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Rejecting Open-Source Software doesn’t make you a racist

Marking the start of the year with one of the dumber analogies in quite some time, Phil Haack has a post about betrayal, open-source software, yada yada yada.  It’s mostly rather silly and you can read it here.

Within it, Haack implies that the sort of progress that Microsoft is showing by open sourcing more and more of its stuff is equivalent to the passage of the Civil Rights Act, and other things:

The Catholic Church at the time must have felt betrayed by Galileo when he lent his support to the heliocentric model of the universe because it deviated from their orthodoxy.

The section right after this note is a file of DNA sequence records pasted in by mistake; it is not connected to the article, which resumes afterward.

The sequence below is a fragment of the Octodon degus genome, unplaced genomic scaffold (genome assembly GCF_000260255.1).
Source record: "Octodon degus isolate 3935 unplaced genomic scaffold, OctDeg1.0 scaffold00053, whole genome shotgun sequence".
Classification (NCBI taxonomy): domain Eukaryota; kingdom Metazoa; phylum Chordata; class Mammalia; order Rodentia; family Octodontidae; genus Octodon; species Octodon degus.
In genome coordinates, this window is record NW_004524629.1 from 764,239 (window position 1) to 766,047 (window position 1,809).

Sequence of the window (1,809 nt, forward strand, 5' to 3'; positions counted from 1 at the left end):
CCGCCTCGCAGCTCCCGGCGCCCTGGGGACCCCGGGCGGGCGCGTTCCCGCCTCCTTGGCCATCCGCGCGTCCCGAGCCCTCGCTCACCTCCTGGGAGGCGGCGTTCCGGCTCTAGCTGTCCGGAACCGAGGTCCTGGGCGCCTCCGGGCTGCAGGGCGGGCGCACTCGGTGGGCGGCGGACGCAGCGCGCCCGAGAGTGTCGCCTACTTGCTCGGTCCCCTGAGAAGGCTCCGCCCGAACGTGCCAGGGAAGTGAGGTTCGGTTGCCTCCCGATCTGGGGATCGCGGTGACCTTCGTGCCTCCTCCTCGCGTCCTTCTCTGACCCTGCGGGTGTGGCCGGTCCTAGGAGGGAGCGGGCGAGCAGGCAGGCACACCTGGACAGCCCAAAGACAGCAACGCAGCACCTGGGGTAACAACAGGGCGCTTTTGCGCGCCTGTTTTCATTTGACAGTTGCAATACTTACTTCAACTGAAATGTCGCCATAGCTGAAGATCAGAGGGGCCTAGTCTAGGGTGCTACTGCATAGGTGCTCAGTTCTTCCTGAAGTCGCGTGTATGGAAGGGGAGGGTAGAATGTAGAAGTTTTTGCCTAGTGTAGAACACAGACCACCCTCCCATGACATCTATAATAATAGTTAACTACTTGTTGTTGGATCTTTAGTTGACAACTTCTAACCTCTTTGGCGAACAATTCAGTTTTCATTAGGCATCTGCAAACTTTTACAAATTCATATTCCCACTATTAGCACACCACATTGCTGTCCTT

Factory owners who profited on cheap labor from children must have felt betrayed by the passage of child labor laws.

Racists who held onto the idea that other races were inferior to their own must have felt betrayed by the passage of the civil rights act.

Perhaps sensing how incredibly stupid this is, he immediately tries to weasel:

These are grand examples. But often we experience much smaller and simpler betrayals as a result of little tiny foot steps of progress. Such as the betrayal some might feel when changing winds in the industry makes their antiquated business practices harder to sustain.

Regardless of how one feels about open source software (for the record, as of this moment, I don’t care one way or another about it, but certainly use it along with closed source software, and while using it, I neither feel dirty nor morally superior), this really is just idiotic (not to mention it takes the comment he is commenting on totally out of context).

But, there you go.  The year is off to a rousing start.

posted on Thursday, January 02, 2014 6:53 PM Print
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